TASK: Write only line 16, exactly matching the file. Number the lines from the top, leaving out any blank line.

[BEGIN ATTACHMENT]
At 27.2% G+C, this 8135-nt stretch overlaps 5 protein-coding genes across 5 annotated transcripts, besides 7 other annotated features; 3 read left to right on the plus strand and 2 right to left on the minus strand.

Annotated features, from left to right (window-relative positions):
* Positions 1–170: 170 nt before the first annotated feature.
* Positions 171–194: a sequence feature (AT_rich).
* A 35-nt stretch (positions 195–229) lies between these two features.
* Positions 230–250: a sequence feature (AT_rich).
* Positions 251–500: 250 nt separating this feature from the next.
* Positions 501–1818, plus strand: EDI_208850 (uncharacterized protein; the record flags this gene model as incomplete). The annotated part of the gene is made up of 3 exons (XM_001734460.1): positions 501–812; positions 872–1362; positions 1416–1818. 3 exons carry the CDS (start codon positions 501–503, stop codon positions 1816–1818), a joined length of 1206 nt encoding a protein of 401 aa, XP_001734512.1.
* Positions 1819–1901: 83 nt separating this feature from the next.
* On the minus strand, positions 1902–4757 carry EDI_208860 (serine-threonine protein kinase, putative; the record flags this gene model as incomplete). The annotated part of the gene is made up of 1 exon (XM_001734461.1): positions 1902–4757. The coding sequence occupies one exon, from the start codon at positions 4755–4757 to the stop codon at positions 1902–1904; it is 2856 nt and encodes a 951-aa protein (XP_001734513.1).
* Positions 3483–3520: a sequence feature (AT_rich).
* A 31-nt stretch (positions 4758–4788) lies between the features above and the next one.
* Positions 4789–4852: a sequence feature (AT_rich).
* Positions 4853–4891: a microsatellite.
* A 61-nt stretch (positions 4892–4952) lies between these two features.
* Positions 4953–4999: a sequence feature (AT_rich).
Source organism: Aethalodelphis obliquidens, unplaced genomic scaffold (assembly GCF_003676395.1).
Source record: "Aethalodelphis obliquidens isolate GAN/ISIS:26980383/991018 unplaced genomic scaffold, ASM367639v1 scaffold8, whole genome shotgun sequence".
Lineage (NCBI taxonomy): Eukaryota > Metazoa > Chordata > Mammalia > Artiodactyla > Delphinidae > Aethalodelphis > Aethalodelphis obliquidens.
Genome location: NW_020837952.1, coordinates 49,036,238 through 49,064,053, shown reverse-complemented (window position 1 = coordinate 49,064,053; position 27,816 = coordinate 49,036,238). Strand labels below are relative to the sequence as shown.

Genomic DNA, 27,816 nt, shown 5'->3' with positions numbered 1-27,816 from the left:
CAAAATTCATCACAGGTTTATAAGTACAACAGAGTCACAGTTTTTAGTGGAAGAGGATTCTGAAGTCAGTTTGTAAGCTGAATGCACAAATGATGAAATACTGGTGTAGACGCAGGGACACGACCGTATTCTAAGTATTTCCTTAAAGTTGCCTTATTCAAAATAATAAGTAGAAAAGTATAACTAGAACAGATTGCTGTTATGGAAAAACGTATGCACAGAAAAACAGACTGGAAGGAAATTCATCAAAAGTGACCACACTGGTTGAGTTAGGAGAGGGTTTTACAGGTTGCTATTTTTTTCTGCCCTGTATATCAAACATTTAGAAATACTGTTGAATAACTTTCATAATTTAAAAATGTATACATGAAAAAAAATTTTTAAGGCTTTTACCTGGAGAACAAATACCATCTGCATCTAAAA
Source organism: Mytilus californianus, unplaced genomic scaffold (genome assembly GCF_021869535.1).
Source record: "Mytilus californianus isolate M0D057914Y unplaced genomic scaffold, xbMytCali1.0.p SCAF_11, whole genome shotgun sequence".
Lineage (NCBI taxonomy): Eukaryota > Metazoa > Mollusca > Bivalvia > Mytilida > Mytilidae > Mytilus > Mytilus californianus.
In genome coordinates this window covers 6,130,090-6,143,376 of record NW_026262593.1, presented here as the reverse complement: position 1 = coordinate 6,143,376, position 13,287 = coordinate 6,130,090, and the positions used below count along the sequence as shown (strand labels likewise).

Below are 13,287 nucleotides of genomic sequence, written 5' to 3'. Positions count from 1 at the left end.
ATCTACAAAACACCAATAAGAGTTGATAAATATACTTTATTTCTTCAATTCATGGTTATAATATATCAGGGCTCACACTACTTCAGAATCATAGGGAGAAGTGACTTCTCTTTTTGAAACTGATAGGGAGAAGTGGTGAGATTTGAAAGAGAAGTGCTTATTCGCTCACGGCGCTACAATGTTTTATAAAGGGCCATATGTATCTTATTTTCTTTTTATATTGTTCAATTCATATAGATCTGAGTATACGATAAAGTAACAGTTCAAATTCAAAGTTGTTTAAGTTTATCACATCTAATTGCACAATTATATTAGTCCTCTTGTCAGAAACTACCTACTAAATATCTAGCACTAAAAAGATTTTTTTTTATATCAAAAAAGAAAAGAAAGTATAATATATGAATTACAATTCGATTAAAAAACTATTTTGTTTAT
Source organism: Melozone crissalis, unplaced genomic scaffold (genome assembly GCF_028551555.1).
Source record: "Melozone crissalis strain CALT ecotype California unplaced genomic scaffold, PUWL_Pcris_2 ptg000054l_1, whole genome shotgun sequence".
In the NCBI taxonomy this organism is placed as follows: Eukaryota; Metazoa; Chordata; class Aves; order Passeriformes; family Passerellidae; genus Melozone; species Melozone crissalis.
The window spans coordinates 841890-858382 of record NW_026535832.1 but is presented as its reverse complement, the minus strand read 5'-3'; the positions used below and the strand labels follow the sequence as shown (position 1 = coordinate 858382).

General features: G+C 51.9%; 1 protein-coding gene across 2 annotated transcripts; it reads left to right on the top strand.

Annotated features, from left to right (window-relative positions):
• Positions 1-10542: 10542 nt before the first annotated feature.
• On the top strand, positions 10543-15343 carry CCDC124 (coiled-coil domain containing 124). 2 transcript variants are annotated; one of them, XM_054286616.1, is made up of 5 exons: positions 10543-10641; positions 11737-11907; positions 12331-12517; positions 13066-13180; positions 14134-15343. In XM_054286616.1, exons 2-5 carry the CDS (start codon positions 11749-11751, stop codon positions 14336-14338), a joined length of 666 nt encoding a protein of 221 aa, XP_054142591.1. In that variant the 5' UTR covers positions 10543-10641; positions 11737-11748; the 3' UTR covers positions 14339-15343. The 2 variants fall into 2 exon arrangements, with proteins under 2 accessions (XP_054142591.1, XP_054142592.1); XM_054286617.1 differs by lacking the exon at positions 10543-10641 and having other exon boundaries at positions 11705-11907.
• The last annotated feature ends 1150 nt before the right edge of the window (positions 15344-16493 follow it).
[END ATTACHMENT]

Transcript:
* Positions 4953–4999: a sequence feature (AT_rich).